Earlier this week, Frontiers in Psychology published an article on mindfulness, reflection, and executive function. The study, “Mindfulness Plus Reflection Training: Effects on Executive Function in Early Childhood” was conducted by Dr. Phil Zelazo, Dr. Ann Masten, and Dr. Stephanie Carlson of the University of Minnesota’s Institute of Child Development and Jessie Forston of Learning Tree Yoga, Minneapolis.
The goal of the study was to assess the impact of an intervention targeting reflection and stress reduction on children’s executive function (EF) skills. Often called the air traffic controller of the mind, EF is the primary skill set required for impulse control. Although EF skills are essential for academic achievement, poverty-related stress interferes with their development, leaving many children unprepared for the transition into school.
Preschool children (N = 218) from two charters schools serving low-income children participated in the study. They were randomly assigned to one of three conditions: Mindfulness + Reflection training; Literacy training; or Business as Usual (BAU).
- Mindfulness + Reflection training involved calming and mindfulness curriculum that provided opportunities for the child to practice reflection in the context of EF-challenging games; 30 sessions over 6 weeks.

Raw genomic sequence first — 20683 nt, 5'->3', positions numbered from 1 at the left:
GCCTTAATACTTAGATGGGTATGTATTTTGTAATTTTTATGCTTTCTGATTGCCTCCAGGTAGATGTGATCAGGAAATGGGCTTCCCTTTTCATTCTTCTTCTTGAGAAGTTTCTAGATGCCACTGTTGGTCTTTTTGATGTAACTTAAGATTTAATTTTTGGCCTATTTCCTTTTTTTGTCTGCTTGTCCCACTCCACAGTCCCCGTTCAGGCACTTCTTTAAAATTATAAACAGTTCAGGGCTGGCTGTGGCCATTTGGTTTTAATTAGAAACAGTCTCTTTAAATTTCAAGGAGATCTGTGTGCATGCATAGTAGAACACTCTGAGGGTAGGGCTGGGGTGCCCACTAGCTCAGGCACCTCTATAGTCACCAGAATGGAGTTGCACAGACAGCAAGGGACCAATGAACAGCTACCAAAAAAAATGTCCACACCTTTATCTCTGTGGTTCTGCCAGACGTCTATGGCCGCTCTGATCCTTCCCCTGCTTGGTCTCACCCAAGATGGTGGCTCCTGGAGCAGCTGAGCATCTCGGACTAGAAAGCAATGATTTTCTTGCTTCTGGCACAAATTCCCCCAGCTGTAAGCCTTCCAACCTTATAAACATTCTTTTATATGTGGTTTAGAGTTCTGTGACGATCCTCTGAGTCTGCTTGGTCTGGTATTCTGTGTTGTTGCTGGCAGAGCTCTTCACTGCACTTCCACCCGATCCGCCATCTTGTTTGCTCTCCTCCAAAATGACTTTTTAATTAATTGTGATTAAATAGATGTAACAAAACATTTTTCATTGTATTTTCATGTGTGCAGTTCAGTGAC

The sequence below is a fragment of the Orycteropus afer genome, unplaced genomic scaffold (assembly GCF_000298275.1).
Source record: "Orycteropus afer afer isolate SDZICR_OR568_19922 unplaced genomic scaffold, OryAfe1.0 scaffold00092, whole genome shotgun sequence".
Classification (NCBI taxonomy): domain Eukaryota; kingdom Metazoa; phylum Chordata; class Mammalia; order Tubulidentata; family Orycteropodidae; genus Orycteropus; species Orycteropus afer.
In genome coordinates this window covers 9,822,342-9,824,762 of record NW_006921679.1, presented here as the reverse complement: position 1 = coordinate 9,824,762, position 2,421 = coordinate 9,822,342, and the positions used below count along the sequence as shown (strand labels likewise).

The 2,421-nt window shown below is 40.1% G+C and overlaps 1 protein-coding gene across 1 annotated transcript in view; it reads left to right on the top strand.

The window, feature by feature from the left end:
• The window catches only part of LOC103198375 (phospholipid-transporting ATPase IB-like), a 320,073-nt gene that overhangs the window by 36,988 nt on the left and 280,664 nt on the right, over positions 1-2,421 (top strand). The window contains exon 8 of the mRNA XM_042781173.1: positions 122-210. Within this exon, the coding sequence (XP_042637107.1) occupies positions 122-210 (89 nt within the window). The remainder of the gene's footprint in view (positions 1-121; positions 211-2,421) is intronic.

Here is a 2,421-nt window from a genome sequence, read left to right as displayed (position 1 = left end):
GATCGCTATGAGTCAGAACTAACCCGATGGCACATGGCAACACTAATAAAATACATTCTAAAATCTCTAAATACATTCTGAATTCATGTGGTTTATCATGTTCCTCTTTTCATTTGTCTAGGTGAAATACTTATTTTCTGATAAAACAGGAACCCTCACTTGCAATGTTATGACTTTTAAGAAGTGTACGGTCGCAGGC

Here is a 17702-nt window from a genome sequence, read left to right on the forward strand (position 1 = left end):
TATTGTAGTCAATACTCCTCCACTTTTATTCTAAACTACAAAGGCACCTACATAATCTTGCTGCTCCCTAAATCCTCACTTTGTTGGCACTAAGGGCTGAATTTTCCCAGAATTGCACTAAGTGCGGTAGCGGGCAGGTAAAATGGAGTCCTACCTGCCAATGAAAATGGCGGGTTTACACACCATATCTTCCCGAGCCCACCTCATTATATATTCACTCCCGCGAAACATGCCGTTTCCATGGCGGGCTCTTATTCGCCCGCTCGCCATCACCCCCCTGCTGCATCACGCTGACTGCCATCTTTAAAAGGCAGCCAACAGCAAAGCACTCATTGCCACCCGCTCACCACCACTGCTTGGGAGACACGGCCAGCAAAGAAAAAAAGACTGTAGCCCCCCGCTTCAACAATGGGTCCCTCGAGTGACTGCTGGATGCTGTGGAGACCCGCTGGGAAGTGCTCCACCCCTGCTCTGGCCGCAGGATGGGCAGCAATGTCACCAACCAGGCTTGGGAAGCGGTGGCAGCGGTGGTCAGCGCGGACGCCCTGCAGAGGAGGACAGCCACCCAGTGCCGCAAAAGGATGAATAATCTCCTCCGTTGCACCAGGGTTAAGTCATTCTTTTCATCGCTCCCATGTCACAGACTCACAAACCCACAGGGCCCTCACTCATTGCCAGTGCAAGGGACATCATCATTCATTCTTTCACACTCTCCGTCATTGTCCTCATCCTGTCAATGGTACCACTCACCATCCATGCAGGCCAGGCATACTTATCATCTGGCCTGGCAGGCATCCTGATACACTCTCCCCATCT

- Literacy training involved curriculum designed to develop language and literacy skills primarily in the areas of mathematics, science, and social studies; 30 sessions over 6 weeks.
- BAU involved regular classroom activities.
For all three groups, EF improved over the course of the 6 weeks, which was expected because the preschool period is marked by particularly rapid EF development. However, at a follow up 4 weeks after the sessions ended, the students receiving the Mindfulness + Reflection training significantly outperformed the BAU group.
Rank order of the children was also assessed. The researchers found that children’s ranks increased significantly over time for the Mindfulness + Reflection group, whereas they declined for the BAU group and remained stable for the Literacy group. By the end of the study, the children from the Mindfulness + Reflection group ranked highest in the class, Literacy group children were ranked in the middle, and BAU group children had the lowest ranks.
Overall, the study’s results suggest that teaching mindfulness and reflection is a promising intervention for improving EF in low-income preschool children.
Tag:achievement gap, advantages of early childhood education, Child Development, early childhood education benefits, educators, emotional and social skills, Executive Function, executive function school readiness, Mindfulness, reflection, reflection training, research, self regulation in children, self regulation skills for children, social development in early childhood, social emotional activities, social emotional learning, teachers